Associate Justice Anthony Kennedy’s retirement from the U.S. Supreme Court has set off a political firestorm over his replacement, opening the door to new debate about the most volatile social issues—from abortion and guns to voting rights and same-sex marriage.
Add at least one more lightning rod issue to the list: the environment.
Pres. Donald Trump has already said he will pick Kennedy’s replacement from the same list of conservative judges circulated before the 2017 nomination of Associate Justice Neil Gorsuch. Trump’s new pick is set to tip the balance of the Court on a range of critical issues.
That means several marquee environmental laws could be reshaped or upended, according to legal scholars. These include measures to safeguard wildlife, combat climate change and determine which waterways are federally protected. This fall the new Court will get its first chance to hear a science-heavy environmental conflict with Weyerhaeuser Company v. United States Fish and Wildlife Service, a case testing the scope of habitat protections under the Endangered Species Act (ESA)..
Kennedy, known as the Court’s swing vote, has a mixed record on environmental cases. But for decades he played a central role in deciding them, including a landmark climate change decision in which he provided the tie-breaking vote finding the U.S. Environmental Protection Agency could regulate greenhouse gases. Chris Robertson, a law professor at the University of Arizona, says he is concerned that an ideological replacement justice could reinforce what he calls a growing culture of “science denialism.” He adds, “Kennedy’s demeanor could sometimes be persuaded by facts and evidence and science. With everything from vaccine mandates to the environment to public health to technological changes, it would be worrisome if the replacement is an ideological dogmatist who is not interested in how things work in the real world.”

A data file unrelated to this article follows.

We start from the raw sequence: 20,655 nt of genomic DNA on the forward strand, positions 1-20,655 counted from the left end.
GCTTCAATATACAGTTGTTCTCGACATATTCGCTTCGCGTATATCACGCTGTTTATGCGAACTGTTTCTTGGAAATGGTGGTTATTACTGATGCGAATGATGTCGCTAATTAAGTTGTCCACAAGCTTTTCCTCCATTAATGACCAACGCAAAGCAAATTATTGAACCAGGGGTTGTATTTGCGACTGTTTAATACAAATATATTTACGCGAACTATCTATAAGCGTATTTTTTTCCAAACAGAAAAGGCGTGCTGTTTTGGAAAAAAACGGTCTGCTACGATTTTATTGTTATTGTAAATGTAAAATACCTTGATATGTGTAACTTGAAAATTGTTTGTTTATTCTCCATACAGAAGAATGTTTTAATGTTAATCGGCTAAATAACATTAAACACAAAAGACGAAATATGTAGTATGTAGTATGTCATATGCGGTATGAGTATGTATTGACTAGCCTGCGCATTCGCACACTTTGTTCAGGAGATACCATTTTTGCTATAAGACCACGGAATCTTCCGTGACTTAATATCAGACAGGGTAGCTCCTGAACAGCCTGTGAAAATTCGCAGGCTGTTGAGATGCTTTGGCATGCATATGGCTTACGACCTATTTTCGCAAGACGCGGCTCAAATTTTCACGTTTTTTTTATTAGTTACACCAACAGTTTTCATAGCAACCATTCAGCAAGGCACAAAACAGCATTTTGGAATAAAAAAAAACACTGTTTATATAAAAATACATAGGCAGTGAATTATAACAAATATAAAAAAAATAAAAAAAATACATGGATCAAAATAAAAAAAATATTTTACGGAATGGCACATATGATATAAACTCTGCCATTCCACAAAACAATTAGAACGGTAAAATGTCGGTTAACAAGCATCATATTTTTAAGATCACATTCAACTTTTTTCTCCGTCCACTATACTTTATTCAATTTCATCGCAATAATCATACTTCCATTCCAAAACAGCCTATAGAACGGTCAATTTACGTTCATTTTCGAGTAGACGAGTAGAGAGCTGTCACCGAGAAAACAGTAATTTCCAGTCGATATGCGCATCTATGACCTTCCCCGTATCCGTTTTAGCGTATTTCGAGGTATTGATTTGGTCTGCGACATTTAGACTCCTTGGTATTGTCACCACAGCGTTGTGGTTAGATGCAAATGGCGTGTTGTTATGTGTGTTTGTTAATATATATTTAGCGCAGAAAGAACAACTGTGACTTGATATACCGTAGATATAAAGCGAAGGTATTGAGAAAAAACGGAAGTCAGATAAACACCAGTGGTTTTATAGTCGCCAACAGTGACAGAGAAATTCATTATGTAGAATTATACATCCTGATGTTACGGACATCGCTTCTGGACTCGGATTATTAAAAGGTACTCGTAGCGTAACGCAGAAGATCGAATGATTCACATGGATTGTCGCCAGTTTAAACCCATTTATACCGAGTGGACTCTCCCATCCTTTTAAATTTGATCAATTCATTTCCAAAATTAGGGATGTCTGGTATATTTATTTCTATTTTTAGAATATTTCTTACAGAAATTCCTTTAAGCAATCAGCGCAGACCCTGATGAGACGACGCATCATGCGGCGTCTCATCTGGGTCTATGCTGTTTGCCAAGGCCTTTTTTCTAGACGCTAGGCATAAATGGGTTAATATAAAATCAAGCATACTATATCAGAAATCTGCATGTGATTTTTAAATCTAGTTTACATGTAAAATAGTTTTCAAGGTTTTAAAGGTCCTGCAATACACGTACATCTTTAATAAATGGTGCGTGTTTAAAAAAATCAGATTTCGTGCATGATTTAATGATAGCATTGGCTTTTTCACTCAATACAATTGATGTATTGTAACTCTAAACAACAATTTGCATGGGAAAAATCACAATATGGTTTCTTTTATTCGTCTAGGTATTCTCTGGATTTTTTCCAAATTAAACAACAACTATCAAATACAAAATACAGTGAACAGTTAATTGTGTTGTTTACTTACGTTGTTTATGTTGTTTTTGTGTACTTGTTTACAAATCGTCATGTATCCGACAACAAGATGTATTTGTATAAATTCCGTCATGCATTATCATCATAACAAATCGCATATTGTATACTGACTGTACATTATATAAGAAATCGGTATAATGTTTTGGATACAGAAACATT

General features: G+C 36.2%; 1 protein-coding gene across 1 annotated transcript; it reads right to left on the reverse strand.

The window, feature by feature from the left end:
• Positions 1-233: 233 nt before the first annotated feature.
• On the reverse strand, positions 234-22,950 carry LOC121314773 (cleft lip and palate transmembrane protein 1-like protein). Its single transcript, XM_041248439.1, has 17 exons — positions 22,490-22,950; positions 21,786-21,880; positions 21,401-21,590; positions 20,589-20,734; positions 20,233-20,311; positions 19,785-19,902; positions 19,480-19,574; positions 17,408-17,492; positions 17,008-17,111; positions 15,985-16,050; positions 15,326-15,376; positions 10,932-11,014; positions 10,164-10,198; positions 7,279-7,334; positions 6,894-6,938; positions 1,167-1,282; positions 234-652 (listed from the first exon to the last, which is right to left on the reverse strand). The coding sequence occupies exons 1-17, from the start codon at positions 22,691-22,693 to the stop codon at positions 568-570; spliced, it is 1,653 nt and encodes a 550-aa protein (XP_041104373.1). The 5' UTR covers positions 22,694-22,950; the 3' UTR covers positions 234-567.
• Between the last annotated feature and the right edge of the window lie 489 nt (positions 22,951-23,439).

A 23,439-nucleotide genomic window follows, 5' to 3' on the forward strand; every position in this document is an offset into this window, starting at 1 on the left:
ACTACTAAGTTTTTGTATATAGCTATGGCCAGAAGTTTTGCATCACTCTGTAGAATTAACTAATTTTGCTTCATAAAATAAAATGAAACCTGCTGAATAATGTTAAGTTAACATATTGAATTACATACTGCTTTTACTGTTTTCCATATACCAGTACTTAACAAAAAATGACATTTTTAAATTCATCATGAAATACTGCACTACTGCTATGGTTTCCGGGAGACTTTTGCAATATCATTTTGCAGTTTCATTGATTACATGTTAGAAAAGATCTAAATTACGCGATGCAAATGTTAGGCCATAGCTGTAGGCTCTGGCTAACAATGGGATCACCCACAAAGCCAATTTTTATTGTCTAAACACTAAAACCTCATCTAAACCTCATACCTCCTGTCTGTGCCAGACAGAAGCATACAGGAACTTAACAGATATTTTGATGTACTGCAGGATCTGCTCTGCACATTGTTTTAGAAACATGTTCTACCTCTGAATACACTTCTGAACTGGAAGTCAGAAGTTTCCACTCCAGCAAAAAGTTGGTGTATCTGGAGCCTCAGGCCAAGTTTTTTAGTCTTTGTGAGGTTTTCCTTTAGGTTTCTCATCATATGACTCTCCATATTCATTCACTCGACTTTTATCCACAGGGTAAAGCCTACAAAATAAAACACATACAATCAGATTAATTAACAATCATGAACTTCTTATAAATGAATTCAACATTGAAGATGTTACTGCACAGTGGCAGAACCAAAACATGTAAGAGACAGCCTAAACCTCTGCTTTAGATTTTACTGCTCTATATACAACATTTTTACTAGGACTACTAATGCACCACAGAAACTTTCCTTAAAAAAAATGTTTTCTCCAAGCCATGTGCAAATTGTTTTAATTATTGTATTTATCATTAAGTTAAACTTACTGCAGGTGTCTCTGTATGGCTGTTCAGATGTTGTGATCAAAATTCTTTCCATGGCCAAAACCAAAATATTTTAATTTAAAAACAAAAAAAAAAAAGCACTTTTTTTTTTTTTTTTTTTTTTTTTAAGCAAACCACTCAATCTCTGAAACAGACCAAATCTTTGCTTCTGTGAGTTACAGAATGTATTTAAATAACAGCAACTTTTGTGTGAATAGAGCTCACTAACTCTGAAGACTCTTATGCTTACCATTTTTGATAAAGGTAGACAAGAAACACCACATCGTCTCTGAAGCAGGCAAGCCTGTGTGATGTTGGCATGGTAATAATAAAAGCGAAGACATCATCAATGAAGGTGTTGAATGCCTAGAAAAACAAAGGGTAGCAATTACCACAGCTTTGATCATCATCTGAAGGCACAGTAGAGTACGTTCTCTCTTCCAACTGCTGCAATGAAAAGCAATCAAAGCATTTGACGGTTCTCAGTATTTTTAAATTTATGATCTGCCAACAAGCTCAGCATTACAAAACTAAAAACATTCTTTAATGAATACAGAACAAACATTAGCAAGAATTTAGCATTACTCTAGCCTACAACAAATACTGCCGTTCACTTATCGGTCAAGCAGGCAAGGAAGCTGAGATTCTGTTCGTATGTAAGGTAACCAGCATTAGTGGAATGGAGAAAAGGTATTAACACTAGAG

Over the past weekend Trump doubled down on plans to make his pick by July 9, which would officially set in motion a nasty partisan fight on Capitol Hill ahead of the November midterm elections. Here is how several environmental issues could be affected by a high court tilted with two of Trump’s conservative picks:
Endangered Species Act
A nearly extinct frog is at the center of a case that could determine the extent to which the federal government can designate private land as a critical habitat to protect an endangered species. The dusky gopher frog (Lithobates sevosus), found only in four locations in southern Mississippi, requires a specific habitat to survive. Federal officials had established new breeding populations in Mississippi, but the frog species had apparently been eradicated from southeastern Louisiana and parts of Alabama, where it had historically been found. The U.S. Fish and Wildlife Service has identified 1,500 forested acres in Louisiana as a candidate for a protected area to establish a new dusky gopher frog population, even though the frogs do not currently live there.
Timber giant Weyerhaeuser Co. currently owns the land in question and sued the federal government, arguing the critical habitat designation infringes on the company’s ability to use the land as it sees fit. Weyerhaeuser has argued that the frogs have not lived in the state since 1965 and cannot reacclimate without major changes to the land.
The timber company’s challenges have failed in lower courts, and Kennedy had previously ruled the government could regulate private land under the ESA. But a newly conservative-aligned Court could limit the ESA’s reach, says Patrick Parenteau, an environmental lawyer at Vermont Law School. “It is likely it will come out 5–4 against the frog, and Kennedy’s replacement could very well make the difference in the outcome of this case,” says Parenteau, who is filing a friend of the court brief in the case on behalf of nearly two dozen environmental lawyers. A Supreme Court ruling that favors the timber company could mean less federal protection for threatened and endangered species, he says. “Historic habits are being altered in a way that they will no longer be suitable for many species, and that means they’re going to have to move,” he adds. “Some of them will have to move to a habitat that is not suitable today and needs to be restored.”